Liliana Jacobs the city's Assistant District Attorney walked out of the courtroom with confidence gaining reputation of wins more than losses. But confidence on a personal level proving a challenge all the men in her life seem to have something to prove. When paired with a newly made detective Aubrey Marcelus, she has to keep a civil tongue as they try and solve a murder with very few clues, the evidence nil as who committed such a heinous crime. Will time run out and a murder be unsolved? Watch as clues unfold and these two try and catch the murderer. When Liliana meets this obsequious detective sparks fly. Love slowly developing until she's matched wits with a fast talking, shrewd attorney, Marshall Agee. Who wants more from Liliana, than she is willing to give his persistence pays off when Liliana falls head over heals for him. But even his persuasive charm can't keep her in a commitment. Meanwhile Aubrey falls ill with appendicitis Maureen Bennett a Scottish nurse with a talented bedside manner tends to more than just his needs. Does his true love lie in this beautiful young nurse or will Liliana be his thorn.
( 1995 ) La ley del amor , Mexico : Grijalbo . ( 2007 ) Íntimas suculencias , tratado
filosófico de la cocina , Buenos Aires : Editorial Sudamericana . Gilbert , S. M.
and Gubar , S. ( 1984 ) The Madwoman in the Attic : The Woman Writer and the ...
Author: Nuala Finnegan
Publisher: Cambridge Scholars Pub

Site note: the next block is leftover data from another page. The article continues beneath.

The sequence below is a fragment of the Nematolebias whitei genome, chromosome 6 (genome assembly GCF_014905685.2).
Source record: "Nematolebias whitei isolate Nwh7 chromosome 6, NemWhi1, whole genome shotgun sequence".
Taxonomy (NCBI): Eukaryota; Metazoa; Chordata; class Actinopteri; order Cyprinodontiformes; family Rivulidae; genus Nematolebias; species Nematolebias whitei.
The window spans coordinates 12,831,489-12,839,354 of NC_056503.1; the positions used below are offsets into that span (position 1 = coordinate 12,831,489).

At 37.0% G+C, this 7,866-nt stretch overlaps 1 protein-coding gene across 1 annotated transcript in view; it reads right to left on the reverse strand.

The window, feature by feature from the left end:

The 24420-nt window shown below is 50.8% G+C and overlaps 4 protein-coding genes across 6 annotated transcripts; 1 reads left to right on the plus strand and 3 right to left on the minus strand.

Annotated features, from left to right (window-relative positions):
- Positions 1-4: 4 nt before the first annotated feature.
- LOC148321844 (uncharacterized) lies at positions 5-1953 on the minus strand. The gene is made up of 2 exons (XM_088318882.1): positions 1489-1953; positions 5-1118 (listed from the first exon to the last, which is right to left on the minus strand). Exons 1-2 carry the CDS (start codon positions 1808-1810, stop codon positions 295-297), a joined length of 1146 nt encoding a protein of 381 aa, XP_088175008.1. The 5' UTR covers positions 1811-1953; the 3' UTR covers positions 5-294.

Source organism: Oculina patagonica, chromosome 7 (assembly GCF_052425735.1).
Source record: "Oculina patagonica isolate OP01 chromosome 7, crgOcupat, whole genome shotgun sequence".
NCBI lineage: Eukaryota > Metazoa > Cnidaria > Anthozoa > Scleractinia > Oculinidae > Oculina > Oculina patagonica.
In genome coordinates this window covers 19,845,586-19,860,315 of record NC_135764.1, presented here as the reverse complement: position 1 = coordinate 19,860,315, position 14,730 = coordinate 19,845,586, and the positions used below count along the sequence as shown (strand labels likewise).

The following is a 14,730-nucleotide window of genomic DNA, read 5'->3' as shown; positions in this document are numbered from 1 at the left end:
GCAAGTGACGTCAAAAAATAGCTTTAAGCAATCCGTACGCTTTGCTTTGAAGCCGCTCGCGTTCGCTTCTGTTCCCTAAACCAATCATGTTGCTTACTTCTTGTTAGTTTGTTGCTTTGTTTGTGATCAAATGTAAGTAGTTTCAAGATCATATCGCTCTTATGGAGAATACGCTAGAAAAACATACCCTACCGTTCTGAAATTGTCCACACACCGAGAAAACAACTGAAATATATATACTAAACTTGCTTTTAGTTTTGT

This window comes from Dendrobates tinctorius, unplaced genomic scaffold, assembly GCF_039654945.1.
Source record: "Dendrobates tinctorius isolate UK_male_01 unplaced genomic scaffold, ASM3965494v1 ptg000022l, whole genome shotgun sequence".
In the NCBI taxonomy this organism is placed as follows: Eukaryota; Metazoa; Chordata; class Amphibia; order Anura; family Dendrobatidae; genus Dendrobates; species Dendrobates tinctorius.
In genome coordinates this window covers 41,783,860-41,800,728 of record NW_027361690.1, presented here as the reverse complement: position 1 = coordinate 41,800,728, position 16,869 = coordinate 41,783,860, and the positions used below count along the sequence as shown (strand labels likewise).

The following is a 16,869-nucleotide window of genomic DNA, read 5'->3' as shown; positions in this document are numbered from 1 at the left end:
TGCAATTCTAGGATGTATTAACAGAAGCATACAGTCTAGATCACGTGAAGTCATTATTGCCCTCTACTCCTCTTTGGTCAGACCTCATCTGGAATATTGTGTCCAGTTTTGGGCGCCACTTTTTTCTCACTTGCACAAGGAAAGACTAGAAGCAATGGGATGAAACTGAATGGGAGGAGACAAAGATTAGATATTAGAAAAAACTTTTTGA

The Boom Femenino in Mexico: Reading Contemporary Women's Writing is a collection of essays that focuses on literary production by women in Mexico over the last three decades. In its exploration of the boom femenino phenomenon, the book traces the history of the earlier boom in Latin American culture and investigates the implications of the use of the same term in the context of contemporary women's writing from Mexico. In this way it engages critically with the cultural, historical and literary significance of the term illuminating the concept for a wide range of readers. It is clear that the entry of so many women writers into an arena traditionally reserved for men has prompted discussion around concepts such as 'women's writing' and the very definition of 'literature' itself. Many of the contributors grapple with the theoretical tensions that such debates provoke offering an important opportunity to think critically about the texts produced during this period and the ways in which they have impacted on the Mexican and international cultural spheres. The project is comprehensive in its scope and, for the first time, brings together scholars from Mexico, the U.S. and Europe in a transnational forum. The book posits that despite certain aesthetic and thematic commonalities, the increased output by women writers in Mexico cannot be appraised as a unified literary movement. Instead it embraces a wide range of different generic forms and the subjects under study in the essays in the book include the best-selling work of Angeles Mastretta, Elena Poniatowska and Laura Esquivel as well as the social and political preoccupations of journalists, Rosanna Reguillo and Cristina Pacheco. Contributors offer readings of the aesthetic visions of writers as diverse as Carmen Boullosa, Ana Garcia Bergua, and Eve Gil while other essays examine the nuances of contemporary gender identity in the work of Ana Clavel, Sabina Berman, Brianda Domecq and Maria Luisa Puga. There are essays devoted to poetry by indigenous Mayan women and an analysis of the complex place of poetry within the broader framework of literary production. The problems that emerge as a result of literary cataloguing based on gender politics are also considered at length in a number of essays that take a panoramic view of literary production over the period. Various critical approaches are employed throughout and the collection as a whole demonstrates that academic interest in Mexican women's writing of the boom femenio is thriving. Above all, the essays here provide a space in which the location of women within prevailing cultural paradigms in Mexico and their role in the mapping of power in evolving textual canons may be interrogated. It is clear from the collection that interest in such issues is still alive and that the debate is far from over.